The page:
The price of peppers at Sprouts lately has been great. Bell peppers of all colors have been far less than you generally pay for them elsewhere. On one visit I even found red bell peppers for the low price of three for $1.
So, what do you do with colorful beauties? Mince them into a confetti that you can toss in salads or fritattas. Or soften them in a touch of oil or butter and then use them as a garnish on seafood or chicken.
I also discovered this savory recipe in “At Elizabeth David’s Table: Classic Recipes and Timeless Kitchen Wisdom” (Ecco, $37.50). Piedmontese Peppers can be either a side dish or an appetizer, and you can make them in the quantity you wish. You can also play around with the fillings and modify them to your tastes.
The recipe calls for anchovies; but if you wanted to make this strictly vegetarian, use capers instead. You could add a sprinkling of Parmesan cheese on top or incorporate some tiny bits of prosciutto or salami. Or you could up the heat with a slight bit of minced serrano pepper.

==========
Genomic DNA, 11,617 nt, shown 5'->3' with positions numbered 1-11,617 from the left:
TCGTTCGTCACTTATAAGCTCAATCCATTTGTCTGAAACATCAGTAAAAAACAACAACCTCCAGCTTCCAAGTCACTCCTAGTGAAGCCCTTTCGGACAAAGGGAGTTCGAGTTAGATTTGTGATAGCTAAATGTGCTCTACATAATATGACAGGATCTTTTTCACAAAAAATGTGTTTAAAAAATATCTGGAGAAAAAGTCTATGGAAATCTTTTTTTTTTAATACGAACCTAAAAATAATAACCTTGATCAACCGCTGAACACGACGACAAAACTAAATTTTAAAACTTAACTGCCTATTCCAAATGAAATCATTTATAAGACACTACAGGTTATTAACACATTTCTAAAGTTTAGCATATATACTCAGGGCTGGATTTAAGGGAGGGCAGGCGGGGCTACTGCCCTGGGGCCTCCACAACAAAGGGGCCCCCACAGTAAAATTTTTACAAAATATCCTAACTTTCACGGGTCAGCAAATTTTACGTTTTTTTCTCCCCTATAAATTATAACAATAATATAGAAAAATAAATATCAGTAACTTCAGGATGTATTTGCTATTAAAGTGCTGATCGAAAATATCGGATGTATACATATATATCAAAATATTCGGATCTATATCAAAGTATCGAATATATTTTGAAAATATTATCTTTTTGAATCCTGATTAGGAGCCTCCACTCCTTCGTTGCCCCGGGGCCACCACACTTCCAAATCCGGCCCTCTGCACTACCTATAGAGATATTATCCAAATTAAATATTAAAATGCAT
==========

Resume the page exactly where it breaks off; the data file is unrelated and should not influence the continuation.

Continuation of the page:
The main point is to have a good balance of acid from the tomatoes, the sweet crunch of the peppers, the saltiness of the anchovy (and the umami feeling that capers don’t provide), the burn of the garlic and the freshness of the parsley on top.
For those who don’t know her, Elizabeth David is considered by many to have been one of the best food writers in the business. As Ruth Reichl writes in the introduction to this handsome book, “To Elizabeth David cooking was an affirmation of everything good about being alive.” One bite of Piedmontese Peppers should convince you of that.
Garlic cloves, sliced thin
Tomato, cut into chunks
Extra-virgin olive oil
Salt, to taste
Flat leaf parsley, for garnish
Preheat oven to 350 degrees.
Cut your peppers in half lengthwise. Take out all the seeds and wash the peppers. (You can leave the stems on if you choose.) If the peppers are large, cut each in half again. Into each piece, put 2 or 3 slices of garlic, 2 small sections of tomato, about half a fillet of anchovy cut into pieces, a small nut of butter, up to 1 teaspoon olive oil and a very little salt, to taste. Arrange these peppers on a flat baking dish and bake for about 30 minutes. They are not to be completely cooked; they should in fact be al dente, the stuffing inside deliciously oily and garlicky.
Serve them cold, each garnished with a little parsley.
Allow 1/2 or 1 pepper per person.
From “At Elizabeth David’s Table” by Elizabeth David